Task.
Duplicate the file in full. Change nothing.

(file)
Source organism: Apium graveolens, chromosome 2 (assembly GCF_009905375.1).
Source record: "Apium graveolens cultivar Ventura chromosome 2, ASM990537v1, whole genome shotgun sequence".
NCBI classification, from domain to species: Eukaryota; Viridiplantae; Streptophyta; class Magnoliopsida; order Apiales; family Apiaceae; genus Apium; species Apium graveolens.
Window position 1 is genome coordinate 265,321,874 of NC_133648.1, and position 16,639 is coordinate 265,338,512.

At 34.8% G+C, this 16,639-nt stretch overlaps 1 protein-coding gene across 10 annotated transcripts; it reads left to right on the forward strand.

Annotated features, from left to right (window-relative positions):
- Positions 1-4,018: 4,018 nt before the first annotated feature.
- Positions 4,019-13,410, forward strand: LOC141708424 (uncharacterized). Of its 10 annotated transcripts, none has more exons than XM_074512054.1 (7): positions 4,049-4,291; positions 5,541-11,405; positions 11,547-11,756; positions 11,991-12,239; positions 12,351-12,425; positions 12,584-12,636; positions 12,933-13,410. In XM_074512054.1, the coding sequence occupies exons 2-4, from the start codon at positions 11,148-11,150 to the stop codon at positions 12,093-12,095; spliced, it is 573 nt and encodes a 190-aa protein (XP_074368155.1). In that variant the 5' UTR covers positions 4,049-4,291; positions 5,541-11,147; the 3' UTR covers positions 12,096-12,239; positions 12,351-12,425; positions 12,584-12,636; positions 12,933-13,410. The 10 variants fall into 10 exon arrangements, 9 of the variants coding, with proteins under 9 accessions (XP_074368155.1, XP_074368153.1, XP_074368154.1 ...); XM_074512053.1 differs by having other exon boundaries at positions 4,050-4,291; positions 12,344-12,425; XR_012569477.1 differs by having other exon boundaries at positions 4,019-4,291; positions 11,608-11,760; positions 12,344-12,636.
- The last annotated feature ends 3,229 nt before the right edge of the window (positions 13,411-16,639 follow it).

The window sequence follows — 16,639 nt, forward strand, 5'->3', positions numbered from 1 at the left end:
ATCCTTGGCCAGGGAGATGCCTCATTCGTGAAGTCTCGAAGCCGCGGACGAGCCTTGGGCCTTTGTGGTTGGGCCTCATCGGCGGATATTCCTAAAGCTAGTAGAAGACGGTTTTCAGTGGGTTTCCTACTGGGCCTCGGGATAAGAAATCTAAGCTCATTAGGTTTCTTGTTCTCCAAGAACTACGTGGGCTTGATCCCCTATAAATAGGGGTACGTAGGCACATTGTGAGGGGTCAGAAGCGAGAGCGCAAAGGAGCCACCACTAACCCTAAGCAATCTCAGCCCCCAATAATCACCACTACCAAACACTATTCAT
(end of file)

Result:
Source organism: Apium graveolens, chromosome 2 (assembly GCF_009905375.1).
Source record: "Apium graveolens cultivar Ventura chromosome 2, ASM990537v1, whole genome shotgun sequence".
NCBI classification, from domain to species: Eukaryota; Viridiplantae; Streptophyta; class Magnoliopsida; order Apiales; family Apiaceae; genus Apium; species Apium graveolens.
Window position 1 is genome coordinate 265,321,874 of NC_133648.1, and position 16,639 is coordinate 265,338,512.

At 34.8% G+C, this 16,639-nt stretch overlaps 1 protein-coding gene across 10 annotated transcripts; it reads left to right on the forward strand.

Annotated features, from left to right (window-relative positions):
- Positions 1-4,018: 4,018 nt before the first annotated feature.
- Positions 4,019-13,410, forward strand: LOC141708424 (uncharacterized). Of its 10 annotated transcripts, none has more exons than XM_074512054.1 (7): positions 4,049-4,291; positions 5,541-11,405; positions 11,547-11,756; positions 11,991-12,239; positions 12,351-12,425; positions 12,584-12,636; positions 12,933-13,410. In XM_074512054.1, the coding sequence occupies exons 2-4, from the start codon at positions 11,148-11,150 to the stop codon at positions 12,093-12,095; spliced, it is 573 nt and encodes a 190-aa protein (XP_074368155.1). In that variant the 5' UTR covers positions 4,049-4,291; positions 5,541-11,147; the 3' UTR covers positions 12,096-12,239; positions 12,351-12,425; positions 12,584-12,636; positions 12,933-13,410. The 10 variants fall into 10 exon arrangements, 9 of the variants coding, with proteins under 9 accessions (XP_074368155.1, XP_074368153.1, XP_074368154.1 ...); XM_074512053.1 differs by having other exon boundaries at positions 4,050-4,291; positions 12,344-12,425; XR_012569477.1 differs by having other exon boundaries at positions 4,019-4,291; positions 11,608-11,760; positions 12,344-12,636.
- The last annotated feature ends 3,229 nt before the right edge of the window (positions 13,411-16,639 follow it).

The window sequence follows — 16,639 nt, forward strand, 5'->3', positions numbered from 1 at the left end:
ATCCTTGGCCAGGGAGATGCCTCATTCGTGAAGTCTCGAAGCCGCGGACGAGCCTTGGGCCTTTGTGGTTGGGCCTCATCGGCGGATATTCCTAAAGCTAGTAGAAGACGGTTTTCAGTGGGTTTCCTACTGGGCCTCGGGATAAGAAATCTAAGCTCATTAGGTTTCTTGTTCTCCAAGAACTACGTGGGCTTGATCCCCTATAAATAGGGGTACGTAGGCACATTGTGAGGGGTCAGAAGCGAGAGCGCAAAGGAGCCACCACTAACCCTAAGCAATCTCAGCCCCCAATAATCACCACTACCAAACACTATTCAT